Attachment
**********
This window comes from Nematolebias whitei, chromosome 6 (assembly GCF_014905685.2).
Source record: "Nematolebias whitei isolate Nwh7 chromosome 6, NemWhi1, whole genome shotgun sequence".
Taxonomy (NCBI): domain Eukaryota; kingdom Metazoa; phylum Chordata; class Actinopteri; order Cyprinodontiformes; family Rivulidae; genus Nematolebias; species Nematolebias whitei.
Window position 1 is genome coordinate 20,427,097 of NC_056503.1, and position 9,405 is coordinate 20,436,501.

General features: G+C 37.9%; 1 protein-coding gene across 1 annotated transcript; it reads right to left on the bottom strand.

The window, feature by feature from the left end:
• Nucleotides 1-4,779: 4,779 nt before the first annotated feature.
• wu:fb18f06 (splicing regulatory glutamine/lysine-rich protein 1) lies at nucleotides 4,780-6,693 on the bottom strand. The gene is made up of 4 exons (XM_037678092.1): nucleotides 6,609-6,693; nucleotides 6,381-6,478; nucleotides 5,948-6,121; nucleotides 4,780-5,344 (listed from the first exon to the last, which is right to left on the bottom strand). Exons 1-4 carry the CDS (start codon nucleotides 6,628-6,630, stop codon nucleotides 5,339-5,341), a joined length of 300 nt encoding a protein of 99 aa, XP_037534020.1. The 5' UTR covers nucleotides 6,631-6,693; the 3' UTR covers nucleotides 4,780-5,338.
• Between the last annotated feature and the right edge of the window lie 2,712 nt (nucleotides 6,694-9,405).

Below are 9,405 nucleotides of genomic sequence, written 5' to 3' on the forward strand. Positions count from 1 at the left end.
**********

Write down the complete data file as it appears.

This window comes from Nematolebias whitei, chromosome 6 (assembly GCF_014905685.2).
Source record: "Nematolebias whitei isolate Nwh7 chromosome 6, NemWhi1, whole genome shotgun sequence".
Taxonomy (NCBI): domain Eukaryota; kingdom Metazoa; phylum Chordata; class Actinopteri; order Cyprinodontiformes; family Rivulidae; genus Nematolebias; species Nematolebias whitei.
Window position 1 is genome coordinate 20,427,097 of NC_056503.1, and position 9,405 is coordinate 20,436,501.

General features: G+C 37.9%; 1 protein-coding gene across 1 annotated transcript; it reads right to left on the bottom strand.

The window, feature by feature from the left end:
• Nucleotides 1-4,779: 4,779 nt before the first annotated feature.
• wu:fb18f06 (splicing regulatory glutamine/lysine-rich protein 1) lies at nucleotides 4,780-6,693 on the bottom strand. The gene is made up of 4 exons (XM_037678092.1): nucleotides 6,609-6,693; nucleotides 6,381-6,478; nucleotides 5,948-6,121; nucleotides 4,780-5,344 (listed from the first exon to the last, which is right to left on the bottom strand). Exons 1-4 carry the CDS (start codon nucleotides 6,628-6,630, stop codon nucleotides 5,339-5,341), a joined length of 300 nt encoding a protein of 99 aa, XP_037534020.1. The 5' UTR covers nucleotides 6,631-6,693; the 3' UTR covers nucleotides 4,780-5,338.
• Between the last annotated feature and the right edge of the window lie 2,712 nt (nucleotides 6,694-9,405).

Below are 9,405 nucleotides of genomic sequence, written 5' to 3' on the forward strand. Positions count from 1 at the left end.